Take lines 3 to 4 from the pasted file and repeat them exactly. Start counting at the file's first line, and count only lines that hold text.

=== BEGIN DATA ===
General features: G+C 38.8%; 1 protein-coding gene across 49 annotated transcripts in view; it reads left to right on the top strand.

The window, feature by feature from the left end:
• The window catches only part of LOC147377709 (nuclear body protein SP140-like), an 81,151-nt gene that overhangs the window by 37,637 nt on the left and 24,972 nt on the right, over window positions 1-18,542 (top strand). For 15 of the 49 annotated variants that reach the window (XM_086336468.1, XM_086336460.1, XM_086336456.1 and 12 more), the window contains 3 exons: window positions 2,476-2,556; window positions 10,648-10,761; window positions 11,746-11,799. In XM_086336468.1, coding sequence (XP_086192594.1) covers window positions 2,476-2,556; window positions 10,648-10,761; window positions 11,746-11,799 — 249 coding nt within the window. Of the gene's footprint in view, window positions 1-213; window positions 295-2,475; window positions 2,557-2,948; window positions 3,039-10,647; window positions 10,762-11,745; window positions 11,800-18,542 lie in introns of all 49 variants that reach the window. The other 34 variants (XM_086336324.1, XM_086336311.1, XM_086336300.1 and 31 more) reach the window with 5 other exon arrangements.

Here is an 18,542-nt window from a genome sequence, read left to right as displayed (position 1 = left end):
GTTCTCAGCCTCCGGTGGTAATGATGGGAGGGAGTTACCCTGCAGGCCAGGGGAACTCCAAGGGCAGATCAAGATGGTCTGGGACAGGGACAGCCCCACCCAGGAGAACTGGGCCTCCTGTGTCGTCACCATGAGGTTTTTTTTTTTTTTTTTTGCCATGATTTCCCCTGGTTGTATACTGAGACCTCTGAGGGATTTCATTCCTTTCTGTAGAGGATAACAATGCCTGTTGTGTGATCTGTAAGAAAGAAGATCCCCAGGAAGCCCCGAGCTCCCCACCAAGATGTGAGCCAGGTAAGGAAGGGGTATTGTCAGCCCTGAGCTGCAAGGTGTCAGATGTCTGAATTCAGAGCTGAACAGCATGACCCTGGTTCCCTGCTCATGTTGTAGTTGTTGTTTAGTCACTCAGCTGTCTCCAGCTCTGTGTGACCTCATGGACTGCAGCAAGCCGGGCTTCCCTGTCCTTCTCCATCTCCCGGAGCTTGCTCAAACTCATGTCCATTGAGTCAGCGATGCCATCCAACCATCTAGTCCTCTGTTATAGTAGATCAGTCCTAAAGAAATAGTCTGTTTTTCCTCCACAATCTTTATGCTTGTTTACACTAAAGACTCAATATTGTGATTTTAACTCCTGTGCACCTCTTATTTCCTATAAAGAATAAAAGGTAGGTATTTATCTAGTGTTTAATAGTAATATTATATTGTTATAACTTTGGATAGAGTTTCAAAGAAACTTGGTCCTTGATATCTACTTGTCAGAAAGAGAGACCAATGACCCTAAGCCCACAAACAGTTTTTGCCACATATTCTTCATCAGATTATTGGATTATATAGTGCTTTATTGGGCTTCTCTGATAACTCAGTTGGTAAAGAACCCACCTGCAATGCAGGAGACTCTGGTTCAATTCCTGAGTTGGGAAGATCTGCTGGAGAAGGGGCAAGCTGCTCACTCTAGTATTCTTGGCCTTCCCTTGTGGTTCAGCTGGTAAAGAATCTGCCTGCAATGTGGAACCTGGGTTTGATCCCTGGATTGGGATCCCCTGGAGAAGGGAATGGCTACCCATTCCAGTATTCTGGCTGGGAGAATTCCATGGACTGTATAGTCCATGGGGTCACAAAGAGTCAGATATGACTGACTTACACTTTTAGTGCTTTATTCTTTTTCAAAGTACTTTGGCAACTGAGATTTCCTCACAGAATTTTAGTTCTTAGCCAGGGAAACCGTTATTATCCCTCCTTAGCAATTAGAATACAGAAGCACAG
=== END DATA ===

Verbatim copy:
• The window catches only part of LOC147377709 (nuclear body protein SP140-like), an 81,151-nt gene that overhangs the window by 37,637 nt on the left and 24,972 nt on the right, over window positions 1-18,542 (top strand). For 15 of the 49 annotated variants that reach the window (XM_086336468.1, XM_086336460.1, XM_086336456.1 and 12 more), the window contains 3 exons: window positions 2,476-2,556; window positions 10,648-10,761; window positions 11,746-11,799. In XM_086336468.1, coding sequence (XP_086192594.1) covers window positions 2,476-2,556; window positions 10,648-10,761; window positions 11,746-11,799 — 249 coding nt within the window. Of the gene's footprint in view, window positions 1-213; window positions 295-2,475; window positions 2,557-2,948; window positions 3,039-10,647; window positions 10,762-11,745; window positions 11,800-18,542 lie in introns of all 49 variants that reach the window. The other 34 variants (XM_086336324.1, XM_086336311.1, XM_086336300.1 and 31 more) reach the window with 5 other exon arrangements.

Here is an 18,542-nt window from a genome sequence, read left to right as displayed (position 1 = left end):